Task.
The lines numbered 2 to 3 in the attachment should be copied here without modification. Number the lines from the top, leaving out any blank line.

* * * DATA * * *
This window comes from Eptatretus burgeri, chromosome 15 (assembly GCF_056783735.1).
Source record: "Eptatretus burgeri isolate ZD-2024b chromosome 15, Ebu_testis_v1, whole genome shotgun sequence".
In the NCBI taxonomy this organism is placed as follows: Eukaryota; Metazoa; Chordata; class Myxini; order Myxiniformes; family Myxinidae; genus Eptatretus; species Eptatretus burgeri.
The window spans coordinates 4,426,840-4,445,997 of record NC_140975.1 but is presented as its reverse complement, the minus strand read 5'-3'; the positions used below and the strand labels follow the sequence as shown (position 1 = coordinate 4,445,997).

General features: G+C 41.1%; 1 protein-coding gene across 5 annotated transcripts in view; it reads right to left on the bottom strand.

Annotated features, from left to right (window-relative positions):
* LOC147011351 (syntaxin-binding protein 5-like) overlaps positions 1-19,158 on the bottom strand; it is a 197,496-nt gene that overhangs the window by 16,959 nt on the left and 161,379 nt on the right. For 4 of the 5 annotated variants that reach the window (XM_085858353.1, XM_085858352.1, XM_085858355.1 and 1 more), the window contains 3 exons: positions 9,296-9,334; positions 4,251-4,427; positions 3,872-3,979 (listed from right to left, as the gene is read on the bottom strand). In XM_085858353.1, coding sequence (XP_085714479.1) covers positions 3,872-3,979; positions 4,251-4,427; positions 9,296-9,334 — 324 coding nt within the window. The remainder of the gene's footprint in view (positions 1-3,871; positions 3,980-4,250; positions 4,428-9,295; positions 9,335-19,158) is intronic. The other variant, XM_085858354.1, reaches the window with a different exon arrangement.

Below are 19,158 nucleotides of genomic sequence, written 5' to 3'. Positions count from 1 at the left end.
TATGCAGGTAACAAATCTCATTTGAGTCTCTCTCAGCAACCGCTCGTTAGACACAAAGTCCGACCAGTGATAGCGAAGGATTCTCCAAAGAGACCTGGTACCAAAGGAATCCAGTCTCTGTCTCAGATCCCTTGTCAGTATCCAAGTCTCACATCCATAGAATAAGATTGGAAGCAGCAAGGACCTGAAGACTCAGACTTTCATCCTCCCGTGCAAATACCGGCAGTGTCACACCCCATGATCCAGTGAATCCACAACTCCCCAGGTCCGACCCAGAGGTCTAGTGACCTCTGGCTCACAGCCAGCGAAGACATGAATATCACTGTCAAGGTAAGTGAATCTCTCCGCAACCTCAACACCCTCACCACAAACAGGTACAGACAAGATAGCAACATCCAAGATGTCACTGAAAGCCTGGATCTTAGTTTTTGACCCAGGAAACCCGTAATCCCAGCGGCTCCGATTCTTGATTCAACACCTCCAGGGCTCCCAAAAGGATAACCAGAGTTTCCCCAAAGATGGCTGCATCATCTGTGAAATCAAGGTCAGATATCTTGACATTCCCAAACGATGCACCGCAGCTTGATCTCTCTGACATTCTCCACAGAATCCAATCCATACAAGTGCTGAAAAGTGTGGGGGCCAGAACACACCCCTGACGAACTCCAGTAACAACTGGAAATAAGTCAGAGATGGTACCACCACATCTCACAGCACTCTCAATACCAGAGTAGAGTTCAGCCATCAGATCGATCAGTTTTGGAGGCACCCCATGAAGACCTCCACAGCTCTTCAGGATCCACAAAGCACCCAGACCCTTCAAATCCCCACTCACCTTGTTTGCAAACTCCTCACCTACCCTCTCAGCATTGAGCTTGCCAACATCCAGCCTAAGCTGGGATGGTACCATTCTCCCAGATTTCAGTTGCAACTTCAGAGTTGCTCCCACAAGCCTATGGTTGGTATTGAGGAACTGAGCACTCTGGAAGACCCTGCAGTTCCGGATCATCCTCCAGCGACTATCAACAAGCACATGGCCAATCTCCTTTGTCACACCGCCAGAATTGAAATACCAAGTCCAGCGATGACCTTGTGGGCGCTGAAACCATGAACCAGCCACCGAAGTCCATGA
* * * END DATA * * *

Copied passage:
Source record: "Eptatretus burgeri isolate ZD-2024b chromosome 15, Ebu_testis_v1, whole genome shotgun sequence".
In the NCBI taxonomy this organism is placed as follows: Eukaryota; Metazoa; Chordata; class Myxini; order Myxiniformes; family Myxinidae; genus Eptatretus; species Eptatretus burgeri.